Responding to international requests to prevent future pandemics and to promote health sustainably through the One Health approach, four major United Nations technical agencies issued a new One Health global action plan on 18 October: The “One Health Joint Plan of Action (2022–2026)” (OH JPA) – with a subtitle that clarifies it: “Working together for the health of humans, animals, plants and the environment”.
The four UN agencies, known as the Quadripartite, are the Food and Agriculture Organization (FAO), the United Nations Environment Programme (UNEP), the World Organisation for Animal Health (WOAH, founded as OIE), and the World Health Organization (WHO) and they are the core members of the One Health High-Level Expert Panel (OHHLEP).
The Quadripartite initial move had been to produce a comprehensive definition of One Health, namely:
“One Health is an integrated, unifying approach that aims to sustainably balance and optimize the health of people, animals, and ecosystems.
It recognizes the health of humans, domestic and wild animals, plants, and the wider environment (including ecosystems) are closely linked and interdependent.
The approach mobilizes multiple sectors, disciplines, and communities at varying levels of society to work together to foster well-being and tackle threats to health and ecosystems, while addressing the collective need for clean water, energy and air, safe and nutritious food, taking action on climate change, and contributing to sustainable development.”
The New OHHLEP One Health Action Plan: What it is
The Action Plan builds on existing global and regional One Health and coordination initiatives aimed at strengthening capacity to address complex multidimensional health risks with more resilient health systems at the global, regional, and national levels.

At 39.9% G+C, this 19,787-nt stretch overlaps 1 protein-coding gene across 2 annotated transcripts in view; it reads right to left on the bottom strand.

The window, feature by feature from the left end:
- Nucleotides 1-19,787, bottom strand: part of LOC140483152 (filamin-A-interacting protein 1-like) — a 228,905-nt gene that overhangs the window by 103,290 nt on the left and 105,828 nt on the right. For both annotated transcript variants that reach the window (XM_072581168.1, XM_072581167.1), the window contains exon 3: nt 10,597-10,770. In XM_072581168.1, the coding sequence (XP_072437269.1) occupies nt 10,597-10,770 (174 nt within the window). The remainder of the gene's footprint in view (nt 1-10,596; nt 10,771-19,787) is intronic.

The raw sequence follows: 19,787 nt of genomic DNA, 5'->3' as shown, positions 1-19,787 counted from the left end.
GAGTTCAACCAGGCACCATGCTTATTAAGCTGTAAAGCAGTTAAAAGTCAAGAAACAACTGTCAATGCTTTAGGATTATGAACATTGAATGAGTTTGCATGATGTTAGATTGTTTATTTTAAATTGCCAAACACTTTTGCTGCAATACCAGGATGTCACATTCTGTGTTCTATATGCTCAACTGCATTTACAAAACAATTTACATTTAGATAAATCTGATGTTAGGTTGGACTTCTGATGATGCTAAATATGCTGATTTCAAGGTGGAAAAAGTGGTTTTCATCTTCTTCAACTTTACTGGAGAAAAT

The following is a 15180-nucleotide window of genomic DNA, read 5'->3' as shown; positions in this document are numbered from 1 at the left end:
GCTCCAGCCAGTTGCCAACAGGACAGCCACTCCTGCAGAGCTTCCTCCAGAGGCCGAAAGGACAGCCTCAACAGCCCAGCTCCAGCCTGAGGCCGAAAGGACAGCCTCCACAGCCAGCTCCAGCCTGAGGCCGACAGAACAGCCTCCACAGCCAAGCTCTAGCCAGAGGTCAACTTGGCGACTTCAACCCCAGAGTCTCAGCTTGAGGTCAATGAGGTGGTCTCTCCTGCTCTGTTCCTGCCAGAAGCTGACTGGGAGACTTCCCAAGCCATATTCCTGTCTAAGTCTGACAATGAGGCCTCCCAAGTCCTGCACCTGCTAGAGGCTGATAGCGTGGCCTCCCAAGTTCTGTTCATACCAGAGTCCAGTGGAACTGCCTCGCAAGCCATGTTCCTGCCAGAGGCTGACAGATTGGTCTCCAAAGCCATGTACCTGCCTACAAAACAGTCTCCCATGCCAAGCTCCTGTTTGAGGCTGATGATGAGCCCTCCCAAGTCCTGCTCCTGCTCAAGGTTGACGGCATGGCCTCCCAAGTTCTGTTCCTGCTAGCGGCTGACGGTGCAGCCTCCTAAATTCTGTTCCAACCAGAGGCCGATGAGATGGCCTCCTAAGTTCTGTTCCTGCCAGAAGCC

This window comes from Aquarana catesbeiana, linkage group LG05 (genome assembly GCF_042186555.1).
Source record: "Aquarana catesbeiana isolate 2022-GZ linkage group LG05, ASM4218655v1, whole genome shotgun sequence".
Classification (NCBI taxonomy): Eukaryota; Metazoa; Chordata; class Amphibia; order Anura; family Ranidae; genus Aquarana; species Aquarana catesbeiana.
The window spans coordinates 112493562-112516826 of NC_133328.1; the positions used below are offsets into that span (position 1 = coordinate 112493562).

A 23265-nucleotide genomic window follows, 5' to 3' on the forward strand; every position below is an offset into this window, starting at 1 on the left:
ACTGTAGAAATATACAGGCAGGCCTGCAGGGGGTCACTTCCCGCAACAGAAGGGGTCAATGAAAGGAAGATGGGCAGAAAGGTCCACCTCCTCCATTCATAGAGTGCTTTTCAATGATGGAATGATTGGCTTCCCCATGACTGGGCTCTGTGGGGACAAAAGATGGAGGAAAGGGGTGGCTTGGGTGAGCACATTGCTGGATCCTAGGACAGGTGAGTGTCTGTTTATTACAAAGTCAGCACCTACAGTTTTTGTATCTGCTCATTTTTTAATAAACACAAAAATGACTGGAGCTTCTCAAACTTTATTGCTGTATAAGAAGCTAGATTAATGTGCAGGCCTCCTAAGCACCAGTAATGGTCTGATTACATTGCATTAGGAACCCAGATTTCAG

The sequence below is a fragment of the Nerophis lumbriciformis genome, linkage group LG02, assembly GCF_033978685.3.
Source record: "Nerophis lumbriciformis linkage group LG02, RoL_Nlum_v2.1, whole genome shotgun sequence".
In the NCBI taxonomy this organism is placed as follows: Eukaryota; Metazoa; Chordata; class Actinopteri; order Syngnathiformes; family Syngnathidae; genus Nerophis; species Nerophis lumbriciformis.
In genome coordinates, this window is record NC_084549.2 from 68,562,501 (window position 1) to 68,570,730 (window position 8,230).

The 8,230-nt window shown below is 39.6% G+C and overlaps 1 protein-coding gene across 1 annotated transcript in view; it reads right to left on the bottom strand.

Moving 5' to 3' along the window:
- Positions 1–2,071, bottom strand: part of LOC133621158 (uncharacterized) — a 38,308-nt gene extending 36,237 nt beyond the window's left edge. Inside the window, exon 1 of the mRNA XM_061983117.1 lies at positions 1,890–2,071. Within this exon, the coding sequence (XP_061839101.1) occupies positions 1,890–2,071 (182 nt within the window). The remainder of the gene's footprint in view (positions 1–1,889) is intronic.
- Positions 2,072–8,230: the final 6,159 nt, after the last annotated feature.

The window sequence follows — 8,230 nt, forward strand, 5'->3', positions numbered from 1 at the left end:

Worth noting is that local communities have shown commitment and attention to surveillance for early detection of infectious disease outbreaks – often with notable success.
The Action Plan stated objectives are to:
- Provide a framework for action and propose a set of activities the four organizations can offer together to advance and sustainably scale up One Health.
- Provide upstream policy and legislative advice and technical assistance, to help set national targets and priorities across the sectors for the development and implementation of One Health legislation, initiatives, and programs.
- Take stock of existing cross-sectoral global and regional initiatives around One Health, identify and advise on synergies and overlaps, and support coordination.
- Mobilize and make better use of resources across sectors, disciplines, and stakeholders.
The Plan is guided by a theory of change around six interdependent action tracks that collectively contribute to achieving sustainable health and food systems, reduced global health threats and improved ecosystem management, namely:
- Enhancing One Health capacities to strengthen health systems
- Reducing the risks from emerging and re-emerging zoonotic epidemics and pandemics
- Controlling and eliminating endemic zoonotic, neglected tropical and vector-borne diseases
- Strengthening the assessment, management, and communication of food safety risks
- Curbing the silent pandemic of antimicrobial resistance (AMR)
- Integrating the environment into One Health
Each track consists of a set of actions with specific activities, deliverables, and a timeline to achieve specific objectives and guidance.
This is a much welcome contribution in moving One Health as a global priority: But….
What about other UN entities?
This new Joint Plan of Action is focused on the four main global partners of the OHHLEP, the so-called Quadripartite. These four will be carrying the heavy lifting in the field of endeavor, supported by external bilateral and multilateral financing institutions and not-for-profit supporters.